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An additional complication is that the entire question is infested with class politics.

Possibly the most damaging thing to happen to both academia and craftsmanship is the way the leisure class has latched on to "superior education" as justification for their privilege.

It's damaging for those who become craftsmen, because they are denied their fair share of political power.

It's damaging for those who are incited to join academia for the privileges offered to academics (both those offered to academics and the privileges pretend-offered to academics but in reality only available to the leisure class). They have a much higher risk of washing out, a couple of dozen thousand bucks in the hole from student loans.

And it's damaging for society's ability to materially provision itself, because the people who join academia for the perks would probably be more productive doing skilled labor.

At least rule by divine right only fucked up theology...

- Jake

Friends come and go. Enemies accumulate.

by JakeS (JangoSierra 'at' gmail 'dot' com) on Sat Jan 25th, 2014 at 01:51:52 PM EST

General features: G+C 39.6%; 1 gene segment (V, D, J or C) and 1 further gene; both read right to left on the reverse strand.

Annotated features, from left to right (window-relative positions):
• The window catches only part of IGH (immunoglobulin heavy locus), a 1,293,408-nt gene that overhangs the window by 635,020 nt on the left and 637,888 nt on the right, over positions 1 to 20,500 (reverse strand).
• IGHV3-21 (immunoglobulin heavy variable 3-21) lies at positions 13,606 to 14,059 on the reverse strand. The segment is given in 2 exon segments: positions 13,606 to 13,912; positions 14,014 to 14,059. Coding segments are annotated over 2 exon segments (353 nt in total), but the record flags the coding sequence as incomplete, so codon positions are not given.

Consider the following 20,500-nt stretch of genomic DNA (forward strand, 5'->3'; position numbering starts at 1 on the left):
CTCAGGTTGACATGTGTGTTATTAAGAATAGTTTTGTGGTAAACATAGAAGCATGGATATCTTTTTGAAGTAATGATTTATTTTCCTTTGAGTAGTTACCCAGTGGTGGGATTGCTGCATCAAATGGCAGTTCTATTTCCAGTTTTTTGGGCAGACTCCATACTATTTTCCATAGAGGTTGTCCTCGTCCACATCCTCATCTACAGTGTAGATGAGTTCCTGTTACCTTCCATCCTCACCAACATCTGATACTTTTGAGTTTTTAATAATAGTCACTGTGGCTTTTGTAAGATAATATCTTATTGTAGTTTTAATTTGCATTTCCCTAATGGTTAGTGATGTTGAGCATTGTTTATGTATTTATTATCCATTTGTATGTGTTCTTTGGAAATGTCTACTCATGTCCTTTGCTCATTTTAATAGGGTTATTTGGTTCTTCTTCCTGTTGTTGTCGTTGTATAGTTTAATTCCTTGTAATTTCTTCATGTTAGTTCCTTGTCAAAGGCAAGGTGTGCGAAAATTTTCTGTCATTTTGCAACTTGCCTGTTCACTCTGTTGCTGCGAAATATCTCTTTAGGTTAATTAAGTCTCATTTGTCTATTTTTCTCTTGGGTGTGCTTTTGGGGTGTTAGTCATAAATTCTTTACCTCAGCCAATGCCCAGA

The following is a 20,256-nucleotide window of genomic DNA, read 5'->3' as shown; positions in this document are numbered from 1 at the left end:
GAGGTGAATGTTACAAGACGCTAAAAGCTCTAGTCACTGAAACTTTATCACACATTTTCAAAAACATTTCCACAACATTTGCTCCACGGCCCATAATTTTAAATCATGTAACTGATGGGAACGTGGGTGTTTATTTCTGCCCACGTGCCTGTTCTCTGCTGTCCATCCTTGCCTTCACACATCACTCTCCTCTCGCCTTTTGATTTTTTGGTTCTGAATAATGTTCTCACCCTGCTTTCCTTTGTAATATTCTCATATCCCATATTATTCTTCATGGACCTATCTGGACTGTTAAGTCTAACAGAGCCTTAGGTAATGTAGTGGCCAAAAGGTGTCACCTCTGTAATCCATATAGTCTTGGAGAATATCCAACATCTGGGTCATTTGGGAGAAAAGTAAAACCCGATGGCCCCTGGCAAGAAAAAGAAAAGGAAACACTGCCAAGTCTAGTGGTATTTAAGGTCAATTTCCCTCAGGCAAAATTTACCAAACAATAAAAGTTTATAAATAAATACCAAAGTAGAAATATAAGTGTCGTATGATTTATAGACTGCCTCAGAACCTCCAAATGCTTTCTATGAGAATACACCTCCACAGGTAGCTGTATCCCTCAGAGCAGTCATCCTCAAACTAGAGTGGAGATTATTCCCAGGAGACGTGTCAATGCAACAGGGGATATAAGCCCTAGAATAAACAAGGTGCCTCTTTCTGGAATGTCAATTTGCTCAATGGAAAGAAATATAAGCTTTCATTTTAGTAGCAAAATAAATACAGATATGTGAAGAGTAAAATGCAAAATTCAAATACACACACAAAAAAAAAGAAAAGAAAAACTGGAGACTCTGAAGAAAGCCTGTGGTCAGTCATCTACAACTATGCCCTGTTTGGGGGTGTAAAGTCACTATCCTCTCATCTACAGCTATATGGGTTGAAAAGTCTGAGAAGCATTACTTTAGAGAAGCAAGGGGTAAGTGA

At least rule by divine right only fucked up theology...

Nah, they fucked up most of what they touched. One of the biggest complaints about James I was his use of patents to grant sinecures to his courtiers. Of course it didn't help that he was bi-sexual and some of the patents, such as for salt, were given to gay lovers. It was Puritan England, after all. But some things never seem to change. If you have divine right who could question your choice of sex partners? How impertinent of those Puritan divines.  

"It is not necessary to have hope in order to persevere."
by ARGeezer (ARGeezer a in a circle eurotrib daught com) on Sun Jan 26th, 2014 at 01:25:23 AM EST
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